After three months of waiting we got our first placement.
The placement lasted a week and then they were returned to home. It was a special week and we will always have fond memories of those children being our “first” children. Fortunately after that we didn’t have to wait much longer for the real party to begin. A couple weeks after our first placement, we got placed with the two sweetest girls in the world, who just so happened to be up for adoption. We were thrilled.
After we were placed with the girls, we met many social workers, caseworkers and other people involved in the case. With every worker we met, we kept thinking “This is going to be the mean one…this will be the one like in the movies or the horror stories you read about on the Internet…” Yet over and over again, we were (fortunately) proved wrong. Every single social worker from NVFS has been a joy to work with and we can truly be open and honest with them and consider each one we worked with a true friend. What a difference from what the media tells us.
After the girls were placed with us, we were assigned a case manager who would stay with us through the duration of the year that they were with us as foster children.
She was our biggest cheerleader and advocate.
She was there to be a listener, sounding board and advice-giver. She was there to “pester” the county when they needed to provide a service that they were hesitant about. Most importantly she genuinely cared about the girls AND us.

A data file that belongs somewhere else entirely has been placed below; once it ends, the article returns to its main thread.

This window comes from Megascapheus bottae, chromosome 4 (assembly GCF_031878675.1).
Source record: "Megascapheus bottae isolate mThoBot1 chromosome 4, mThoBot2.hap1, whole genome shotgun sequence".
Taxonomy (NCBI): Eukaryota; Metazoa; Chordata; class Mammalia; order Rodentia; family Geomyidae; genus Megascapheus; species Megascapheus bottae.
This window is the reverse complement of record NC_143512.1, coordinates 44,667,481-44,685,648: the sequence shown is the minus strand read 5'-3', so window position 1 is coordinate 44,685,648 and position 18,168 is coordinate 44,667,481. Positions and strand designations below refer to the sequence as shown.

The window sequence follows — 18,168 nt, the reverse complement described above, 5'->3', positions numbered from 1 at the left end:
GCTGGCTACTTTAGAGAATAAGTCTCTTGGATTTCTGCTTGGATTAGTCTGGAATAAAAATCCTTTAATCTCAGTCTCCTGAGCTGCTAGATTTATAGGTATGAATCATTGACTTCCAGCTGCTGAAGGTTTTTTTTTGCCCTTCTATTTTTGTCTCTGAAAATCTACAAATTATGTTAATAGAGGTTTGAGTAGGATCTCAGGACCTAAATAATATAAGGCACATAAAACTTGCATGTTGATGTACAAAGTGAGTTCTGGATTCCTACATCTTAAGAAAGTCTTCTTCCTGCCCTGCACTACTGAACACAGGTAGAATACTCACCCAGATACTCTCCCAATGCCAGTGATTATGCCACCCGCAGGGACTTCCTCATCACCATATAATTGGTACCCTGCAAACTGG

This past year with the girls has been a roller coaster of getting so close to adoption and then being faced with appeals from the biological parents, then getting close again and meeting other road blocks. I think that is the name of the game in foster care, though, and we survived with the help of the wonderful workers at NVFS. As we are anxiously awaiting the signature of the judge any day now…we are so thankful for many things. We are thankful of the blessing of these girls, our daughters, and we are thankful of the special people from NVFS who helped us and supported us through this crazy year. We are so looking forward to the finalization of the adoption. It will be nice to not have to ask for permission to do things for the girls or jump through the hoops of foster care rules and regulations. I have to say, though, that I will actually miss meeting with our caseworker and having such a great organization backing us.
NVFS will always hold a special place in our hearts, not only because they united us with our daughters, but because they played such a special role in the first year we had with them.
ABOUT THE AUTHOR: Mandi Brown lives in Gainesville, Va., with her husband and their two recently adopted daughters. She has the privilege of staying home with the girls during the day but also teaches classes for the American Red Cross. The Brown family enjoys traveling, playing, laughing and just spending time together.
"[Our NVFS case manager] was our biggest cheerleader and advocate."